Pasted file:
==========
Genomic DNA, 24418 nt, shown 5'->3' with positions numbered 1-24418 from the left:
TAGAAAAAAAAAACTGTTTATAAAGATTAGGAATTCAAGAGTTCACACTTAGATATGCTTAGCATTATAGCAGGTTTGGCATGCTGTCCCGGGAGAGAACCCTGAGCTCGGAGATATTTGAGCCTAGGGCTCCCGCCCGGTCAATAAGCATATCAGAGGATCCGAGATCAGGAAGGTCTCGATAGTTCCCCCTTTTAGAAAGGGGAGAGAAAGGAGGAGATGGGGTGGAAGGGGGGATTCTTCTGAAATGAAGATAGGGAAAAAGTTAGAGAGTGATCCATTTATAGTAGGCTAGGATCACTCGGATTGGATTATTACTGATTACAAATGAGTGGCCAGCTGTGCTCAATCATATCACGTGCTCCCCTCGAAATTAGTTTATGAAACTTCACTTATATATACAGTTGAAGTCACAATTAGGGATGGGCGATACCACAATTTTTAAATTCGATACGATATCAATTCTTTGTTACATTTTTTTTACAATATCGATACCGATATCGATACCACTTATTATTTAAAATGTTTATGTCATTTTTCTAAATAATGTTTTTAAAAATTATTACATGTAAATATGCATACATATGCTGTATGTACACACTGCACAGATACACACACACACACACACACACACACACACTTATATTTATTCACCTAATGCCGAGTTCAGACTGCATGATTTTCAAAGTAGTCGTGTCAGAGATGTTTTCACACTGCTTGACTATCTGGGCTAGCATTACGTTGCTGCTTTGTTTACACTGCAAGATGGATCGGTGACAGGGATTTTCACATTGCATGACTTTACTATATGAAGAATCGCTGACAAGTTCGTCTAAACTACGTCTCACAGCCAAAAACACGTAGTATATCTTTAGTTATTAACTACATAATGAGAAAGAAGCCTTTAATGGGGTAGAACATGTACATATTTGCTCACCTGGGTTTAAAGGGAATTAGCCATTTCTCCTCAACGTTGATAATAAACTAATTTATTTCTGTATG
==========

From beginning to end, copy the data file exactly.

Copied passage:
Genomic DNA, 24418 nt, shown 5'->3' with positions numbered 1-24418 from the left:
TAGAAAAAAAAAACTGTTTATAAAGATTAGGAATTCAAGAGTTCACACTTAGATATGCTTAGCATTATAGCAGGTTTGGCATGCTGTCCCGGGAGAGAACCCTGAGCTCGGAGATATTTGAGCCTAGGGCTCCCGCCCGGTCAATAAGCATATCAGAGGATCCGAGATCAGGAAGGTCTCGATAGTTCCCCCTTTTAGAAAGGGGAGAGAAAGGAGGAGATGGGGTGGAAGGGGGGATTCTTCTGAAATGAAGATAGGGAAAAAGTTAGAGAGTGATCCATTTATAGTAGGCTAGGATCACTCGGATTGGATTATTACTGATTACAAATGAGTGGCCAGCTGTGCTCAATCATATCACGTGCTCCCCTCGAAATTAGTTTATGAAACTTCACTTATATATACAGTTGAAGTCACAATTAGGGATGGGCGATACCACAATTTTTAAATTCGATACGATATCAATTCTTTGTTACATTTTTTTTACAATATCGATACCGATATCGATACCACTTATTATTTAAAATGTTTATGTCATTTTTCTAAATAATGTTTTTAAAAATTATTACATGTAAATATGCATACATATGCTGTATGTACACACTGCACAGATACACACACACACACACACACACACACACACTTATATTTATTCACCTAATGCCGAGTTCAGACTGCATGATTTTCAAAGTAGTCGTGTCAGAGATGTTTTCACACTGCTTGACTATCTGGGCTAGCATTACGTTGCTGCTTTGTTTACACTGCAAGATGGATCGGTGACAGGGATTTTCACATTGCATGACTTTACTATATGAAGAATCGCTGACAAGTTCGTCTAAACTACGTCTCACAGCCAAAAACACGTAGTATATCTTTAGTTATTAACTACATAATGAGAAAGAAGCCTTTAATGGGGTAGAACATGTACATATTTGCTCACCTGGGTTTAAAGGGAATTAGCCATTTCTCCTCAACGTTGATAATAAACTAATTTATTTCTGTATG